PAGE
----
An Ode to that heroick and learned Prince, Frederick III. King of Prussia, &c.

Poems on Several Occasions, formerly written by John Free, D.D. Vicar of East-Coker in Somersetshire.

Rev. John Free

Eight stanzas, seven in the Prior pattern (lacking the alexandrine). In this heroic ode John Free imitates Matthew Prior's Ode to the Queen (1706). The poet compares Frederick the Great to Xenophon's Cyrus, with reflections on fame, education, and emulation. "Occasioned by the signal Victory, which His Majesty obtained over the Austrian Army, near the City of Prague, on the 6th of May 1757, first printed in the London Chronicle of May 24, about which Time the News arrived in England."

William Cowper makes a comment that suggests something of the circumstances under which such poems were written: "I learned when I was a boy, being the son of a staunch Whig, and a man that loved his country, to glow with that patriotic enthusiasm which is apt to break forth into poetry, or at least to prompt a person, if he has inclination that way, to poetical endeavours. Prior's pieces of that sort were recommended to my particular notice; and as that part of the present century was a season when clubs of a political character, and consequently political songs, were much in fashion, the best in that style, some written by Rowe, and I think some by Congreve, and many by other wits of the day, were proposed to my admiration" to Rev. John Newton, 4 December 1781; in Southey, Life and Works of Cowper (1835-37) 4:160.

The reprint of this poem in the Gentleman's Magazine is erroneously cited as "Ode to Fear" by Andrew Erskine in Spenser Encyclopedia (1990) 401.

James Beattie composed an "Epitaph" on Frederick: "He every human talent misemploy'd, | And men at once delighted and destroy'd; | Savage in action, but a sage in rhyme, | Each virtue sung, and practis'd every crime; | The scorn of Venus, but of Mars the pride, | He fill'd his country, and the world with strife; | Thousands for him in honour's bed have died, | But from his own not one e'er sprung to life" Literary Panorama 5 (December 1809) 573.

When antient HORACE took his Lyre in hand,
Dispos'd some Hero of those Times to praise,
He view'd the Roman Race, and at a stand,
Ask'd of his Muse the Subject of his Lays.
Not undetermin'd I attempt to sing,
Their dubious Worth his Fancy might divide,
I see in one the Hero, Sage, and King,
And want no fabled Clio for my Guide,
The World's great Circus echoes to my Choice;
'Tis FRED'RICK, says the universal Voice.

What Sons of Merit in past Ages shone
Dim now, as Stars remote, we scarce can see,
Some with faint Glories clust'ring into one,
Mix in Confusion, like the Galaxy,
Or where, like Cynthia, more distinct in Light,
They roll around, as Planets of our own,
And great seem to us as near our Sight,
Yet in the vast Expanse they're hardly known.
And all these Tribes of Night at once give Way,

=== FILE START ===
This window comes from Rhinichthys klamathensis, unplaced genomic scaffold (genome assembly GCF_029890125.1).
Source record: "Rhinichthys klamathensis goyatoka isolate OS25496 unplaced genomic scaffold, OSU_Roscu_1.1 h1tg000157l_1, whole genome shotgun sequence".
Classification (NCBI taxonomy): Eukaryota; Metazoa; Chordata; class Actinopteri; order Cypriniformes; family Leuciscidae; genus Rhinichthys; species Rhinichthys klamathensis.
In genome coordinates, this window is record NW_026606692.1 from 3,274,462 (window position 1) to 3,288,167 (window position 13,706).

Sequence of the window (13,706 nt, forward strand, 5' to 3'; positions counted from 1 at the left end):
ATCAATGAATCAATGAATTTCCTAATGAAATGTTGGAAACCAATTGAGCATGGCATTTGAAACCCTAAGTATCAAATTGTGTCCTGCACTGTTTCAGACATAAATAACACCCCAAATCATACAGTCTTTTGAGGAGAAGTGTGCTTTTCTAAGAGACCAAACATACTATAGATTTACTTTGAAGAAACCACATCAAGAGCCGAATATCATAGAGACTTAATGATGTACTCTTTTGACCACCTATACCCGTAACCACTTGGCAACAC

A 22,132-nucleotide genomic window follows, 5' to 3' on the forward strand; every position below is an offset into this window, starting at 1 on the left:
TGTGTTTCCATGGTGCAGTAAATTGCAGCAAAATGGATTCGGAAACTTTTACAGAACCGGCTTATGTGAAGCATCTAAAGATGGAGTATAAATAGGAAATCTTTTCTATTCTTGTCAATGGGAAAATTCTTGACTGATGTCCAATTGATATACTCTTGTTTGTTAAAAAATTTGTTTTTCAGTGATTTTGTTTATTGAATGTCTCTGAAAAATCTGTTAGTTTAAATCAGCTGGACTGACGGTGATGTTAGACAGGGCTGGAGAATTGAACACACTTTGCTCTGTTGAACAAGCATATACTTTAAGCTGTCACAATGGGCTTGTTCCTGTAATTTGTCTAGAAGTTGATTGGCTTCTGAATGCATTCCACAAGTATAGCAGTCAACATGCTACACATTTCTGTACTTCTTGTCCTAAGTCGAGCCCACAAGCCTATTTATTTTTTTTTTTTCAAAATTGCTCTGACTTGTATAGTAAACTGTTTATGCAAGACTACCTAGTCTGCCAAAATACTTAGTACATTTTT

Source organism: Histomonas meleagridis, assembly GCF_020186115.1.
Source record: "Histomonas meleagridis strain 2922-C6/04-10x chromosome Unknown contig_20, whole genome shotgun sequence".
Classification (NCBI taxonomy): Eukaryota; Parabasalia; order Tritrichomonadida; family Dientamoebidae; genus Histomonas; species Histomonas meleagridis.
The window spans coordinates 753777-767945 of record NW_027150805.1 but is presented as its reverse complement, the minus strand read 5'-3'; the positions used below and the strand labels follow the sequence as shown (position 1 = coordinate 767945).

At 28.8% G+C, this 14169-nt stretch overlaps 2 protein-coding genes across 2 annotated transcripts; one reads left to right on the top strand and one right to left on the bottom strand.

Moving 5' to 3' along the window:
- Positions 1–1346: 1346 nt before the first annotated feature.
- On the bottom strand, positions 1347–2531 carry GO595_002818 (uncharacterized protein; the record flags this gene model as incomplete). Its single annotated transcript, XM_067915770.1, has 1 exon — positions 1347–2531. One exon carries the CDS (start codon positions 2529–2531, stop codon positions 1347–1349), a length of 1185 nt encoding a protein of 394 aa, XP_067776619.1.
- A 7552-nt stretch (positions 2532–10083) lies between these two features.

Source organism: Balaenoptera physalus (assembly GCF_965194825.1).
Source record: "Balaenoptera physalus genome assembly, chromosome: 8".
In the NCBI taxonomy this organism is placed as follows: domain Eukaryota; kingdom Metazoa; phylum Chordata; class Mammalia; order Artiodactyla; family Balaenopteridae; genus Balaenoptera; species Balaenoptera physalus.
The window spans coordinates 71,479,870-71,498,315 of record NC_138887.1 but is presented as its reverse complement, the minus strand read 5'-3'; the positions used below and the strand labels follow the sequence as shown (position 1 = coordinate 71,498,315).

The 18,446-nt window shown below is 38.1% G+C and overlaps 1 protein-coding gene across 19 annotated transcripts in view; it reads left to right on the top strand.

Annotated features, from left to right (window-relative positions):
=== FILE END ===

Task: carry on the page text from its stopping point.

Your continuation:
Lost in the Splendour of thy solar Ray.

Nimrod, the first great Hunter, disappears,
The sacred Record just preserves his Name,
While his proud Tow'r, once lifted to the Stars,
Has moulder'd to the Dust, from whence it came;
And all the human Savages, that fear'd
His iron Rod, and far alarming Rage,
Have the same Fate from old Oblivion shar'd,
Who draws her Curtain round a barb'rous Age,
And leaves scarce Egypt's Pyramids to tell
By whom they rose, or who within them dwell.

What then is fame? — It is the Breath of Man
Inform'd by Wisdom, and by Words preserv'd,
Then dealt to others, by what Arts we can,
On Mind imprinted, and on Marble carv'd:
Tradition failing, makes Oblivion's Age,
Where that's corrupt, 'tis fabulous and vain;
But Times obscure Attention scarce engage,
And the gross Fable Sense and Truth disdain,
Old Bards, indeed, may story as they please,
Dictaean JOVE, or Graecian Hercules.

We judge of real Heroes, for whose Worth
Historic TRUTH can give her Evidence;
Not Homer's Captains here may issue forth,
Nor Pindar's Champions of athletic Sense,
For mean their Occupation to obtain
Place with imperial Conquerors, who hurl'd
Their Terrors o'er the Earth, and o'er the Main,
Thro' the wide Quarters of a subject World;
Where dwell these Demigods, her chosen few,
Fair FAME her inmost Temple opes to view.—

"There tow'rds the Windows of the East, she cries,
Where Sol emerging darts his vig'rous Beam,
On yon fair Portrait cast your wond'ring Eyes,
A mighty Artist! and a mighty Theme!
That fam'd Athenian erst the Picture wrought
Socratic XENOPHON, who shews the Piece,
His Pupil near, who comprehends his Thought,
Argesilaus was, — the Pride of Greece!
As on a Tablet, see expanded lie,
Whole Asia, with her Mountains, Rivers, Plains;
Nor ask what Art such Numbers could supply
Of Armies marching o'er her wide Domains,
Yon brave young Persian, Gods! what kingly Mien
What heav'nly Aspect in that Face is seen!

Hail, mighty Cyrus, the Humane and Great,
Whose Mind capacious could for these provide;
Whose pow'r so many warlike Nations beat,
Or Wisdom won unconquer'd to his Side.
See savage People now in friendly Guise
Unite together in the Arts of Peace;
See Cities spread, and solemn Temples rise,
To bless this Friend and Lord of human Race,
Whose Laws could profit, whose Examples bind,
And Virtue fix his Empire in the Mind.

Unequal'd this bright Model of a King!
Till twice a thousand Years produc'd his Peer;
For, hark! the Mansions of my Temple ring,
With the loud Rumour of decisive War.
Sudden as vain Belshazzar's heretofore,
I see another Capital descend;
The Moldow wafts the Cry from Shore to Shore,
And, like Euphrates, turns the Victor's Friend,
Again the Babylonish Idols bow,
And what great CYRUS was, is German FRED'RICK now.

[Second edition (1757) 1-5]